Resolving the cold chain infrastructure problems? What are the evolving trends to tackle the problems?

With the increased focus on vaccine distribution and greater reliance on home delivery, this issue has been brought to the fore-front now.

A large part of the cold chain transport is also seasonal in nature and requires multi-temperature fleets even on smaller vehicle platforms.

By Niranjana Neelakantan

Lack of proper cold chain infrastructure has been many-a brand’s greatest nightmare always. As a home delivery customer, melted butter, melting ice cream and refrozen meat are also your worst nightmares. Cold chain infrastructure problems are not new to any of us. With the increased focus on vaccine distribution and greater reliance on home delivery, this issue has been brought to the fore-front now.

Cold chain infrastructure problems arise mostly in tertiary and last mile distribution in India. Temperature controlled distribution of the last mile segment is not supported by conventional units as they cannot work on capacities smaller than a 1-ton vehicle. The currently available active cooling solutions for cold chain distribution require a continuous power source from a vehicle and runs on diesel, making them very expensive. Given the small package sizes, the large costs incurred in transportation makes conventional solutions unviable for most stakeholders forcing them to break the cold chain or use potentially hazardous substances like dry-ice* especially towards the consumer / retail end of the chain. This severely impacts product quality and creates opportunities for spoiling customer experience.

However, new age solutions based on Phase Change Chemicals are being rapidly developed that allow brands and distributors to offer end to end transportation of packages from source to customer without breaking the cold chain up. Proprietary PCM (Phase Change Material) based heat exchangers and chargers store thermal energy (therefore the term “Thermal battery”) and release it as and when required during the transport period. Therefore, these solutions need no power source during transport and are independent of the type of vehicle used. These high density PCMs freeze (change from liquid to solid state) to store energy and melt (solid to liquid) to release energy as required during the transport period. The heat exchanger design and energy management system modulate the rate of charge and discharge. The heat exchangers mounted on a typical 1 ton + (8.5ft+) vehicle require a 5-6 hour charge post which can run for 10-12 hours with multiple openings / drops. They need no power source during transport. The current Govt impetus on electric vehicles is also giving the much needed boost to these sustainable technologies. With Govt’s and private conglomerates coming forward and offering to install EV charge points, adoption of such battery enabled technologies will become easier.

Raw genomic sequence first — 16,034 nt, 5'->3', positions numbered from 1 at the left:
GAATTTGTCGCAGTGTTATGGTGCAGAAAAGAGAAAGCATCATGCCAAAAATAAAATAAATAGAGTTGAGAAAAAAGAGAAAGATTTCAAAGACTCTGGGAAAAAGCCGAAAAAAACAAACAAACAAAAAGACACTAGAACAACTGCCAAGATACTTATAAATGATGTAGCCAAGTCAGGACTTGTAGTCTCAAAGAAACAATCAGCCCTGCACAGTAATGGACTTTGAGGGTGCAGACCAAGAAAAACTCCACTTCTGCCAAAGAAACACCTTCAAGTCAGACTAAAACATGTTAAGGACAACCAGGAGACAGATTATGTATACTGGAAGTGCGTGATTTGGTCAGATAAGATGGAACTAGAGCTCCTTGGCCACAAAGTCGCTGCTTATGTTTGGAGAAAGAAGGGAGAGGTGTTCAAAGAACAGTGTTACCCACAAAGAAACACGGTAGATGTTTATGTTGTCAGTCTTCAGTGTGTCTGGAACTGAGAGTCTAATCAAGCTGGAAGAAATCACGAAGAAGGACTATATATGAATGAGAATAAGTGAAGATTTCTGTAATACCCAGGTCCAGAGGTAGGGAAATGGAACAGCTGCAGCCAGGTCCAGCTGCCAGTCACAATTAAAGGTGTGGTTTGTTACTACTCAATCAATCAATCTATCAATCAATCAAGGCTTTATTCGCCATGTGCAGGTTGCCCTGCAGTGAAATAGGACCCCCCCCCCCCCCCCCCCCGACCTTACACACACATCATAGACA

‘Thermal Battery’ technology based solutions can provide desired temperature control (from -25oC to +25oC) across enclosures ranging from a 5 liter bag to 20 feet (10 ton) truck. This not only offers a huge flexibility on size and transport vehicle, increasing access to fragmented general trade, but also reduces the operational cost significantly. A smaller vehicle going to a general trade retail will mean lower vehicle capex and higher fuel efficiency in addition to saving on fuel for cooling. The thermal battery technology is also an effective replacement to currently existing diesel technologies. All the savings on fossil fuel while impacting the bottom lines, also have a significant environmental impact. A single PCM based vehicle enables fuel savings of up to 1000 litres/ annum which means savings of 2.6 MT CO2 emissions per vehicle.

A large part of the cold chain transport is also seasonal in nature and requires multi-temperature fleets even on smaller vehicle platforms. Conventional units which are fixed on trucks, need dedicated fleets making cold chain transportation unreliable or impossible for most products and package sizes in India. This significantly impacts food quality and increases wastage. PCM based technologies can also be used to design customised trucks and containers of varying capacities thereby offering brands multi-use flexibility.

Temperature monitoring is also very crucial to ensure maintenance of product quality. Most times, the only data which is provided to the end user is the temperature details at which the consignment was shipped and it can get very hard to determine the temperatures maintained during transit. Real time temperature monitoring is therefore a much needed feature for cold chain transport. Latest developments in this technology offer temperature and humidity data as well. The devices are small, have a 6 month to two year battery life, require no hub or sim recharge cost and provide an automatic setup with any smartphone. These systems are very simple to install and include setting up the device on a mobile app, keeping the device on the container and fixing the QR code and thirdly, by monitoring the application.

That the cold chain infrastructure problem is being so actively discussed across multiple forums is giving the solutions a great impetus. This increased awareness is helping more manufacturers and technology developers come up with innovative solutions. It is also helping showcase the various options to a large set of customers making acceptance and adoption much easier. With the stage set, we should be optimistic that India will soon be able to address and solve its cold chain infrastructure problem effectively.

(The author is Co-Founder & COO of TESSOL. Views expressed are personal and do not reflect the official position or policy of the Financial Express Online.)

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